Forum for Science, Industry and Business

Sponsored by:     3M 
Search our Site:

 

Researchers Say Deadly Twist Key To Sickle Cell Disease

31.03.2003


Patients with sickle cell disease have mutant haemoglobin proteins that form deadly long, stiff fibres inside red blood cells. A research team led by University of Warwick researcher Dr Matthew Turner, propose a mathematical model in the 28 March online issue of PRL to explain the persistent stability of these deadly fibres. The theory suggests that an inherent "twistiness" in the strands that make up the fibres could be the key to their durability and possibly to new treatments.



Red blood cells supply oxygen to the body using their cargo of haemoglobin, a protein that can capture and release oxygen. Haemoglobin molecules normally float freely in the cell, but sickle cell patients have a mutated, "sticky," form of haemoglobin that tends to clump together into long fibres. The stiff fibres form a scaffolding that distorts the cells into their namesake "sickle" shape, so they jam up trying to pass through small blood vessels. The traffic jams deprive vital organs of oxygen, so patients end up with anaemia, jaundice, major organ damage, and many other maladies.

A sickle haemoglobin fibre can be made up of anywhere from 14 to more than 400 individual strands of haemoglobin molecules linked into long chains. Matthew Turner, of the University of Warwick in the UK, wondered why these strands tend to clump together into long, stiff, fibres rather than compact crystals, which would be less harmful. "A scaffolding made of the rigid fibres is much worse than a couple little sugar-cube-like crystals floating around," Turner says. So he and his colleagues constructed a mathematical model.


The team’s equations start with the trade-offs that exist in any material as it tries to find the shape with the least overall stress. The forces at work include bending and stretching, and for haemoglobin strands, there is also a propensity to stick together. This stickiness would normally make a thick, compact crystal more stable than a thin fibre, Turner explains, because a crystal maximizes the contact area of the protein with itself. But for sickle haemoglobin, fibres are more stable. To favour fibres, the equations needed to include the fact that the individual strands of molecules are inherently "twisty." They behave like the coiled wire that attaches a telephone to its handset, apparently because the molecules link up in a way that favours twisting. The strands wrap around one another like threads of rope to form the fibres. In their paper, the team shows that their model’s predictions for two of the mechanical properties of fibres agree with experiments.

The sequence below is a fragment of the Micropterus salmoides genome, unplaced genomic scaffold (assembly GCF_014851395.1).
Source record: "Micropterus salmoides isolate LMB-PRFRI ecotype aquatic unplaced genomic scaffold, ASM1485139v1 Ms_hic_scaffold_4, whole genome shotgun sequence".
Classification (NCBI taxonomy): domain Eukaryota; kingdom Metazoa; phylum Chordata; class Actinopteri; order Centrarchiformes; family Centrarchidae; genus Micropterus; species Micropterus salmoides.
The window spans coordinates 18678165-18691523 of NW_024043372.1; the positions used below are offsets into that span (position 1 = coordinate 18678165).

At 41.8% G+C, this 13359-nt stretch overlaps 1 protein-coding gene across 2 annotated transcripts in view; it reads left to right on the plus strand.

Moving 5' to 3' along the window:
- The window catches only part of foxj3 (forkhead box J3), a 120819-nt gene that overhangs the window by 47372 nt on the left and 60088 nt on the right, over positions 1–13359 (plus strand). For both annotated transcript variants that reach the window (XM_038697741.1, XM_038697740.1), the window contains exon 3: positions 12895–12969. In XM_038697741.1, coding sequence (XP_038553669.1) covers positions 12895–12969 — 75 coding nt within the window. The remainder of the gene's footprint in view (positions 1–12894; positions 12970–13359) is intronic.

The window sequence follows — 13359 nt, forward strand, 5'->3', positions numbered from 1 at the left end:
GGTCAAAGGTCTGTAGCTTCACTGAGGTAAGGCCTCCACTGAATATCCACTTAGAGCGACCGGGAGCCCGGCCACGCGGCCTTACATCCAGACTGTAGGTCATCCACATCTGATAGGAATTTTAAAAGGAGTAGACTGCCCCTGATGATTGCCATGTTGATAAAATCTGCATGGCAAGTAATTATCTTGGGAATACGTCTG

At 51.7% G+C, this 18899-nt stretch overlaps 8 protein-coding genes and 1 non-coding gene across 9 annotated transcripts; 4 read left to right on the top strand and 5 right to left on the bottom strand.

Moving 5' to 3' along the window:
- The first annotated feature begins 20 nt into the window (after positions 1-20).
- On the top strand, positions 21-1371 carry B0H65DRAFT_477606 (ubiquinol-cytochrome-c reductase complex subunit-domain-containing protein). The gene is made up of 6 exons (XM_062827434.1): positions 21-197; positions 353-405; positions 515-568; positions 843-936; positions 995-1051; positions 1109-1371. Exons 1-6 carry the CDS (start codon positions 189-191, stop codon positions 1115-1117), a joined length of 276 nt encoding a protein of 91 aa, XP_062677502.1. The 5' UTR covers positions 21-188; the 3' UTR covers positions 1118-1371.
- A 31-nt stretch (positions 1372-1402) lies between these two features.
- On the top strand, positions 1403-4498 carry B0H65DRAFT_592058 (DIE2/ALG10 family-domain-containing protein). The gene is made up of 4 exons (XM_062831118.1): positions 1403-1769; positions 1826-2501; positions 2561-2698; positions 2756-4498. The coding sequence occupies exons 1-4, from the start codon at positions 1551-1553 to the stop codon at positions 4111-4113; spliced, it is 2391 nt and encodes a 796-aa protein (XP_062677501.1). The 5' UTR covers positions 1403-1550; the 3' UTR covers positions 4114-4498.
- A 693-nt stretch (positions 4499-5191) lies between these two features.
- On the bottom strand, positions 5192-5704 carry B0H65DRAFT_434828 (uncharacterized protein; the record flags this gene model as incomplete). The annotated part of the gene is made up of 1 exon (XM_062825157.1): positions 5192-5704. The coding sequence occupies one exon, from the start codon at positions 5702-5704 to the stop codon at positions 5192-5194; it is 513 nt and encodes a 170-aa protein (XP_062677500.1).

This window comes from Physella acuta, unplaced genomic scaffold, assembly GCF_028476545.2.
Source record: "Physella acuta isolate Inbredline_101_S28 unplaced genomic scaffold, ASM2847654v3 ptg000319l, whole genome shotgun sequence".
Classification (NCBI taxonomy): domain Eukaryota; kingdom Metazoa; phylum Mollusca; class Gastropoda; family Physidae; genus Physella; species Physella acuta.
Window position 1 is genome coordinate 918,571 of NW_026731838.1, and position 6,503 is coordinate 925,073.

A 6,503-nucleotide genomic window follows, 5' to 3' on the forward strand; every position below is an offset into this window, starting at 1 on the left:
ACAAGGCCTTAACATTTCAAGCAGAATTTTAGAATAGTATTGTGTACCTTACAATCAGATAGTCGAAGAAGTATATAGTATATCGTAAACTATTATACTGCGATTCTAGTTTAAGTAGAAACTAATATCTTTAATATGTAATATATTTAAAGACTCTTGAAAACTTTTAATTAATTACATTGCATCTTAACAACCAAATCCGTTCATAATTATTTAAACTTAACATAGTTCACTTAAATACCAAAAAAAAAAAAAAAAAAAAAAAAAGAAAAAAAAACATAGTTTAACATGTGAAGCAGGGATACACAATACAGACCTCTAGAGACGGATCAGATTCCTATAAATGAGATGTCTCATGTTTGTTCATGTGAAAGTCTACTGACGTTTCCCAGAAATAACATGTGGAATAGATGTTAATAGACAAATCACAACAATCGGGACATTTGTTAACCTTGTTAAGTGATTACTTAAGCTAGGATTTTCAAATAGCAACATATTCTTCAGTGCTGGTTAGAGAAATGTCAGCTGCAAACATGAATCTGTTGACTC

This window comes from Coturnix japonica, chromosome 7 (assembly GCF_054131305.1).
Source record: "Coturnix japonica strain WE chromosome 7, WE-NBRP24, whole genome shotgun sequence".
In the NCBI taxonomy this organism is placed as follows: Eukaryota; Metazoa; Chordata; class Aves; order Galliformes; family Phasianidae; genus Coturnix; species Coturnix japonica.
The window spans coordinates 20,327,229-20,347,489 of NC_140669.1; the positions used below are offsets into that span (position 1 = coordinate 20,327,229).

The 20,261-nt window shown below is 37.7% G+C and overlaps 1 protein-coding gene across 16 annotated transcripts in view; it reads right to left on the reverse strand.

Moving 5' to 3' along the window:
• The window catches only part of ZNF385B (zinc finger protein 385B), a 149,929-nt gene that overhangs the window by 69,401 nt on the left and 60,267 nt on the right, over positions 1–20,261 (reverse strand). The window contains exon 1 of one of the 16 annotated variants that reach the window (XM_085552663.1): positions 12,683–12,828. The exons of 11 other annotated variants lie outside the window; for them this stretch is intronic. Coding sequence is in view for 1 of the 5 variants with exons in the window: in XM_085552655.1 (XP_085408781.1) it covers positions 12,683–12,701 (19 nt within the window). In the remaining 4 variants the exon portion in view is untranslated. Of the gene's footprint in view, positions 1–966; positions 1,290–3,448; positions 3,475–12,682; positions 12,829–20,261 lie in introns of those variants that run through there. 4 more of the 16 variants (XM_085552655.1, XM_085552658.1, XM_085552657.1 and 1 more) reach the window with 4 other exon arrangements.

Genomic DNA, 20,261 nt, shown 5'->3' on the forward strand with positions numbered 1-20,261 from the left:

Turner says that the model suggests a possible treatment for sickle cell disease. Gene therapy could introduce a haemoglobin mutant that formed less-twisty individual strands, and this "good mutant" might turn fibres into less harmful crystals. Simply introducing normal haemoglobin has been shown not to work, perhaps because the few normal haemoglobin molecules cannot eliminate the fibres.

Peter Dunn | alfa
Further information:
http://www.communicate.warwick.ac.uk/index.cfm?page=pressrelease&id=973

More articles from Health and Medicine:

nachricht The genes are not to blame
20.07.2018 | Technische Universität München

nachricht Targeting headaches and tumors with nano-submarines
20.07.2018 | Universitätsmedizin der Johannes Gutenberg-Universität Mainz

All articles from Health and Medicine >>>

The most recent press releases about innovation >>>